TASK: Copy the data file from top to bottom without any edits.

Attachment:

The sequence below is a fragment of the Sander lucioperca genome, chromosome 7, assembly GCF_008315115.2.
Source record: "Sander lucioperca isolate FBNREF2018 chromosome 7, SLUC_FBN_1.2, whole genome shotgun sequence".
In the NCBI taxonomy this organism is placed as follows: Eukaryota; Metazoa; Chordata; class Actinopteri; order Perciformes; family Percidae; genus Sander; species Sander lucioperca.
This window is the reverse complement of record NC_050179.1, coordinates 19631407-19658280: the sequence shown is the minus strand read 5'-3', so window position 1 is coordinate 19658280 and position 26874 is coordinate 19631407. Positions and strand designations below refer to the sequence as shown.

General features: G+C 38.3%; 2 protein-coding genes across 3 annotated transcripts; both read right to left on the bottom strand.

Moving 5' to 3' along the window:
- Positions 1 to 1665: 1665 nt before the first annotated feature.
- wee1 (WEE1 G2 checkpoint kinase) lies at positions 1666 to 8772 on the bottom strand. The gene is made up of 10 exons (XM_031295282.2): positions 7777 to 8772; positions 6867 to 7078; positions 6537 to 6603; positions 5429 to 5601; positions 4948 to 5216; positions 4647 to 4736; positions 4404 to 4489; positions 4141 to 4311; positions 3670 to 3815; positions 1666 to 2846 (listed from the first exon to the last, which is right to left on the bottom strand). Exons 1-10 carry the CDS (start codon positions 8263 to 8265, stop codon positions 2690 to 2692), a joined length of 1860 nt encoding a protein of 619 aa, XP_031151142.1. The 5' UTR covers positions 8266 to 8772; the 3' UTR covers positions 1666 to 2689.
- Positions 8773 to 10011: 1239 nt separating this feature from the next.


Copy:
The sequence below is a fragment of the Sander lucioperca genome, chromosome 7, assembly GCF_008315115.2.
Source record: "Sander lucioperca isolate FBNREF2018 chromosome 7, SLUC_FBN_1.2, whole genome shotgun sequence".
In the NCBI taxonomy this organism is placed as follows: Eukaryota; Metazoa; Chordata; class Actinopteri; order Perciformes; family Percidae; genus Sander; species Sander lucioperca.
This window is the reverse complement of record NC_050179.1, coordinates 19631407-19658280: the sequence shown is the minus strand read 5'-3', so window position 1 is coordinate 19658280 and position 26874 is coordinate 19631407. Positions and strand designations below refer to the sequence as shown.

General features: G+C 38.3%; 2 protein-coding genes across 3 annotated transcripts; both read right to left on the bottom strand.

Moving 5' to 3' along the window:
- Positions 1 to 1665: 1665 nt before the first annotated feature.
- wee1 (WEE1 G2 checkpoint kinase) lies at positions 1666 to 8772 on the bottom strand. The gene is made up of 10 exons (XM_031295282.2): positions 7777 to 8772; positions 6867 to 7078; positions 6537 to 6603; positions 5429 to 5601; positions 4948 to 5216; positions 4647 to 4736; positions 4404 to 4489; positions 4141 to 4311; positions 3670 to 3815; positions 1666 to 2846 (listed from the first exon to the last, which is right to left on the bottom strand). Exons 1-10 carry the CDS (start codon positions 8263 to 8265, stop codon positions 2690 to 2692), a joined length of 1860 nt encoding a protein of 619 aa, XP_031151142.1. The 5' UTR covers positions 8266 to 8772; the 3' UTR covers positions 1666 to 2689.
- Positions 8773 to 10011: 1239 nt separating this feature from the next.